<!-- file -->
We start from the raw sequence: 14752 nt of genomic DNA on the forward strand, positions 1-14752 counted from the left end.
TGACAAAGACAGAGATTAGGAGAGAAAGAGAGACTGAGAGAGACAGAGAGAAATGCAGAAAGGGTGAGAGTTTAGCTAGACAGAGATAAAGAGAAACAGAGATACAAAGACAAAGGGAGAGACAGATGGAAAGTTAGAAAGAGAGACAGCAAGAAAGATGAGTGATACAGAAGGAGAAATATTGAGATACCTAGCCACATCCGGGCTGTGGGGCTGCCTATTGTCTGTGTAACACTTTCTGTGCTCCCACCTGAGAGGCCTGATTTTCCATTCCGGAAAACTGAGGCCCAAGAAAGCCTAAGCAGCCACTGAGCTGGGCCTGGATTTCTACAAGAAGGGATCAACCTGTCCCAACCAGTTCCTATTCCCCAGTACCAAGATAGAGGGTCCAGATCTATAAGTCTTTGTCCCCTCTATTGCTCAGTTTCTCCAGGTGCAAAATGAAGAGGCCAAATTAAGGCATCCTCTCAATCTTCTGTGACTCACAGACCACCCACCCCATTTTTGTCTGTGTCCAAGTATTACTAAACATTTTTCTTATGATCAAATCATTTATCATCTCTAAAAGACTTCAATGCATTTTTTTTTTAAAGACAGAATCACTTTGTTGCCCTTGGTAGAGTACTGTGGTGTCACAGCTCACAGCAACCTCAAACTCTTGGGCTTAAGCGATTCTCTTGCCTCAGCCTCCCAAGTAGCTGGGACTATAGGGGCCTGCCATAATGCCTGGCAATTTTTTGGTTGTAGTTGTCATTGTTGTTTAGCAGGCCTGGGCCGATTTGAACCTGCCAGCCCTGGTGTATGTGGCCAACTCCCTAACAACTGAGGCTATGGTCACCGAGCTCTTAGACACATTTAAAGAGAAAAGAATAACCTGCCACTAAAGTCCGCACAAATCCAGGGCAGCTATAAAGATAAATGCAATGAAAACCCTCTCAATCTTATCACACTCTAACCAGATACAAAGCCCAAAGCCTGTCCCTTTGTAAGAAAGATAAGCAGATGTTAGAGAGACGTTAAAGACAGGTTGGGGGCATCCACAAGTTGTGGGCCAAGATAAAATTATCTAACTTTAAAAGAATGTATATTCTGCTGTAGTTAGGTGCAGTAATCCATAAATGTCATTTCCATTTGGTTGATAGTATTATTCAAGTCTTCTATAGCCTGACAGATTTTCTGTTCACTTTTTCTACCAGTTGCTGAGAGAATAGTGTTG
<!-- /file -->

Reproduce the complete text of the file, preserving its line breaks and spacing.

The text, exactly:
We start from the raw sequence: 14752 nt of genomic DNA on the forward strand, positions 1-14752 counted from the left end.
TGACAAAGACAGAGATTAGGAGAGAAAGAGAGACTGAGAGAGACAGAGAGAAATGCAGAAAGGGTGAGAGTTTAGCTAGACAGAGATAAAGAGAAACAGAGATACAAAGACAAAGGGAGAGACAGATGGAAAGTTAGAAAGAGAGACAGCAAGAAAGATGAGTGATACAGAAGGAGAAATATTGAGATACCTAGCCACATCCGGGCTGTGGGGCTGCCTATTGTCTGTGTAACACTTTCTGTGCTCCCACCTGAGAGGCCTGATTTTCCATTCCGGAAAACTGAGGCCCAAGAAAGCCTAAGCAGCCACTGAGCTGGGCCTGGATTTCTACAAGAAGGGATCAACCTGTCCCAACCAGTTCCTATTCCCCAGTACCAAGATAGAGGGTCCAGATCTATAAGTCTTTGTCCCCTCTATTGCTCAGTTTCTCCAGGTGCAAAATGAAGAGGCCAAATTAAGGCATCCTCTCAATCTTCTGTGACTCACAGACCACCCACCCCATTTTTGTCTGTGTCCAAGTATTACTAAACATTTTTCTTATGATCAAATCATTTATCATCTCTAAAAGACTTCAATGCATTTTTTTTTTAAAGACAGAATCACTTTGTTGCCCTTGGTAGAGTACTGTGGTGTCACAGCTCACAGCAACCTCAAACTCTTGGGCTTAAGCGATTCTCTTGCCTCAGCCTCCCAAGTAGCTGGGACTATAGGGGCCTGCCATAATGCCTGGCAATTTTTTGGTTGTAGTTGTCATTGTTGTTTAGCAGGCCTGGGCCGATTTGAACCTGCCAGCCCTGGTGTATGTGGCCAACTCCCTAACAACTGAGGCTATGGTCACCGAGCTCTTAGACACATTTAAAGAGAAAAGAATAACCTGCCACTAAAGTCCGCACAAATCCAGGGCAGCTATAAAGATAAATGCAATGAAAACCCTCTCAATCTTATCACACTCTAACCAGATACAAAGCCCAAAGCCTGTCCCTTTGTAAGAAAGATAAGCAGATGTTAGAGAGACGTTAAAGACAGGTTGGGGGCATCCACAAGTTGTGGGCCAAGATAAAATTATCTAACTTTAAAAGAATGTATATTCTGCTGTAGTTAGGTGCAGTAATCCATAAATGTCATTTCCATTTGGTTGATAGTATTATTCAAGTCTTCTATAGCCTGACAGATTTTCTGTTCACTTTTTCTACCAGTTGCTGAGAGAATAGTGTTG